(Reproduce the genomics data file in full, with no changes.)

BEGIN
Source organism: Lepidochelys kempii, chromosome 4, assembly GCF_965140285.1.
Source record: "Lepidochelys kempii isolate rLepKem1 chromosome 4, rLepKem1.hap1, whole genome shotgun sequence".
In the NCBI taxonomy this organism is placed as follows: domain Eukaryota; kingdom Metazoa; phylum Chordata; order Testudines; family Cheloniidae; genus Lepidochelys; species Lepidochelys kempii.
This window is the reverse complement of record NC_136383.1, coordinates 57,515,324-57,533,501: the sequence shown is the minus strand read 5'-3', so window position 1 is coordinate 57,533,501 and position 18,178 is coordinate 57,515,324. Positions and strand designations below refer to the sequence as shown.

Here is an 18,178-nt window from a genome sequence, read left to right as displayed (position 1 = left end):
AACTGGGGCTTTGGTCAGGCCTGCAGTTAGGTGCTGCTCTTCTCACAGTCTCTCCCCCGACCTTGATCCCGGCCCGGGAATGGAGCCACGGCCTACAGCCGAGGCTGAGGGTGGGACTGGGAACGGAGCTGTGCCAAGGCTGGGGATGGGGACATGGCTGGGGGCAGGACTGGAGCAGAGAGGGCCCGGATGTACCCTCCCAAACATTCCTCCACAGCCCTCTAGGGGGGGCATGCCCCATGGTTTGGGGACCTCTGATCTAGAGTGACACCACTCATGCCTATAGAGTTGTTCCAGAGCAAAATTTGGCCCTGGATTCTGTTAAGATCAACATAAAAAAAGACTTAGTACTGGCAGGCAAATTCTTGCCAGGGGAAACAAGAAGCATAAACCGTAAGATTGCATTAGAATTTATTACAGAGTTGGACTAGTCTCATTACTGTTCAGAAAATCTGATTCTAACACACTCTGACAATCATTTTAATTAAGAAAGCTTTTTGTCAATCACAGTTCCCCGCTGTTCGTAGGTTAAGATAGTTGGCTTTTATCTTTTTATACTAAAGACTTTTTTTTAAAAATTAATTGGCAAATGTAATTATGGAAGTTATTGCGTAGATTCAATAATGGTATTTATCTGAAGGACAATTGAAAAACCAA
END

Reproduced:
Source organism: Lepidochelys kempii, chromosome 4, assembly GCF_965140285.1.
Source record: "Lepidochelys kempii isolate rLepKem1 chromosome 4, rLepKem1.hap1, whole genome shotgun sequence".
In the NCBI taxonomy this organism is placed as follows: domain Eukaryota; kingdom Metazoa; phylum Chordata; order Testudines; family Cheloniidae; genus Lepidochelys; species Lepidochelys kempii.
This window is the reverse complement of record NC_136383.1, coordinates 57,515,324-57,533,501: the sequence shown is the minus strand read 5'-3', so window position 1 is coordinate 57,533,501 and position 18,178 is coordinate 57,515,324. Positions and strand designations below refer to the sequence as shown.

Here is an 18,178-nt window from a genome sequence, read left to right as displayed (position 1 = left end):
AACTGGGGCTTTGGTCAGGCCTGCAGTTAGGTGCTGCTCTTCTCACAGTCTCTCCCCCGACCTTGATCCCGGCCCGGGAATGGAGCCACGGCCTACAGCCGAGGCTGAGGGTGGGACTGGGAACGGAGCTGTGCCAAGGCTGGGGATGGGGACATGGCTGGGGGCAGGACTGGAGCAGAGAGGGCCCGGATGTACCCTCCCAAACATTCCTCCACAGCCCTCTAGGGGGGGCATGCCCCATGGTTTGGGGACCTCTGATCTAGAGTGACACCACTCATGCCTATAGAGTTGTTCCAGAGCAAAATTTGGCCCTGGATTCTGTTAAGATCAACATAAAAAAAGACTTAGTACTGGCAGGCAAATTCTTGCCAGGGGAAACAAGAAGCATAAACCGTAAGATTGCATTAGAATTTATTACAGAGTTGGACTAGTCTCATTACTGTTCAGAAAATCTGATTCTAACACACTCTGACAATCATTTTAATTAAGAAAGCTTTTTGTCAATCACAGTTCCCCGCTGTTCGTAGGTTAAGATAGTTGGCTTTTATCTTTTTATACTAAAGACTTTTTTTTAAAAATTAATTGGCAAATGTAATTATGGAAGTTATTGCGTAGATTCAATAATGGTATTTATCTGAAGGACAATTGAAAAACCAA